The cloud of pessimism over NASA because of funding shortfalls in the federal budget and partial government shutdown lifted somewhat today when the agency’s MAVEN mission to Mars was granted a special exemption from the mass furloughs that have caused activities across NASA and other agencies to grind to a halt. This has allowed workers to return to Kennedy Space Center and pick up prelaunch processing activities, keeping the $650 million mission to study the Martian atmosphere on track for a November 18 launch.
“Basically, we’re back, full speed,” University of Colorado planetary scientist and MAVEN’t Prinicpal Investigator Bruce Jakosky told NBC News earlier in the day.
In a blog posting on the MAVEN mission website, Jakosky wrote, “I learned this morning that NASA has analyzed the MAVEN mission relative to the Anti-Deficiency Act and determined that it meets the requirements allowing an emergency exception.”
Specifically, missions currently at the Red Planet, and therefore meeting the requirement for “operational” missions exempt from stoppage, will rely on MAVEN to act as a communications hub to relay data and commands between Mars and Earth. Because of this dependency, it’s critical that MAVEN launch in the current Earth-Mars window which closes in late December. It’s equally important that the spacecraft have enough propellant on board to conduct its full science mission and fulfill its supporting role for other missions.
“If this had gone on into next week, it would have jeopardized the Nov. 18 launch day,” Jakosky said.
MAVEN, short for Mars Atmospheric and Volatile EvolutioN, will study Mars’ atmosphere and its role in the surface dynamics of the planet. A key investigation is what role the atmosphere played in the loss of water and other volatiles on the Martian surface.
MAVEN is also intended to serve as a communications relay for the Opportunity and Curiosity rovers currently exploring the planet. There are two relay stations in orbit now – Odyssey and Mars Reconnaissance Orbiter. However, Odyssey is operating well beyond its design lifetime and MRO is similarly aging. MAVEN’s presence will ensure continued communications beyond 2015.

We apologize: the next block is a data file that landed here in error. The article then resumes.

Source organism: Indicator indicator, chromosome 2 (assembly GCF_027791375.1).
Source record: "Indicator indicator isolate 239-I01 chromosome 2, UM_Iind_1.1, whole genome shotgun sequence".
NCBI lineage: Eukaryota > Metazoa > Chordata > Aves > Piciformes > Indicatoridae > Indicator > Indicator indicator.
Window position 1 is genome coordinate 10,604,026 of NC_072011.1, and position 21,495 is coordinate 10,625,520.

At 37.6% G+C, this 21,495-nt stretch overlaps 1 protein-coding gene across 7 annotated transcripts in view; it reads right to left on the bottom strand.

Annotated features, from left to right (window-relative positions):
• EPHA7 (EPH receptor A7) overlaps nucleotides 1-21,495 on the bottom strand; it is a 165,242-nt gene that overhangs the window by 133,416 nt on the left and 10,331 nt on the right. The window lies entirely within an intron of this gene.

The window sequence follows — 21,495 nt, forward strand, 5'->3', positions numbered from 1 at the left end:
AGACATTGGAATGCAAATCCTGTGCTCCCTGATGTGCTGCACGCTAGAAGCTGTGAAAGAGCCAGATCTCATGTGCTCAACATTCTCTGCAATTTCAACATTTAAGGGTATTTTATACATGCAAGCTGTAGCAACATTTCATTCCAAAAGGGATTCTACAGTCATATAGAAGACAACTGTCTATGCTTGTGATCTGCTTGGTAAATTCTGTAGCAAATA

Here is the full text of Jakosky’s blog post today:
“Let me tell you the current status of MAVEN. I learned this morning that NASA has analyzed the MAVEN mission relative to the Anti-Deficiency Act and determined that it meets the requirements allowing an emergency exception.”
“MAVEN is required as a communications relay in order to be assured of continued communications with the Curiosity and Opportunity rovers. The rovers are presently supported by Mars Odyssey launched in 2001 and Mars Reconnaissance Orbiter launched in 2005. Launching MAVEN in 2013 protects the existing assets that are at Mars today.”
“A delay in the launch date by more than a week past the end of the nominal launch period, or a delay of launch to 2016, would require additional fuel to get into orbit. This would have precluded having sufficient fuel for MAVEN to carry out its science mission and to operate as a relay for any significant time. Our nominal launch period runs from 18 November through 7 December, and we can launch as late as about 15 December without a significant impact on our combined science and relay activities. There is no NASA relay orbiter planned post-MAVEN.”
“Although the exception for MAVEN is not being done for science reasons, the science of MAVEN clearly will benefit from this action. Launching in 2013 allows us to observe at a good time in the eleven-year solar cycle.”
“We have already restarted spacecraft processing at Kennedy Space Center, working toward being ready to launch on Nov. 18. We will continue to work over the next couple of days to identify any changes in our schedule or plans that are necessary to stay on track.”
— MAVEN Principal Investigator Bruce Jakosky
For more information, check out the MAVEN Mission Homepage at the University of Colorado: http://lasp.colorado.edu/home/maven/
19 Aug | The Terra satellite performed a rare backflip maneuver in order to calibrate its imagers by the light of the Moon. [Read More]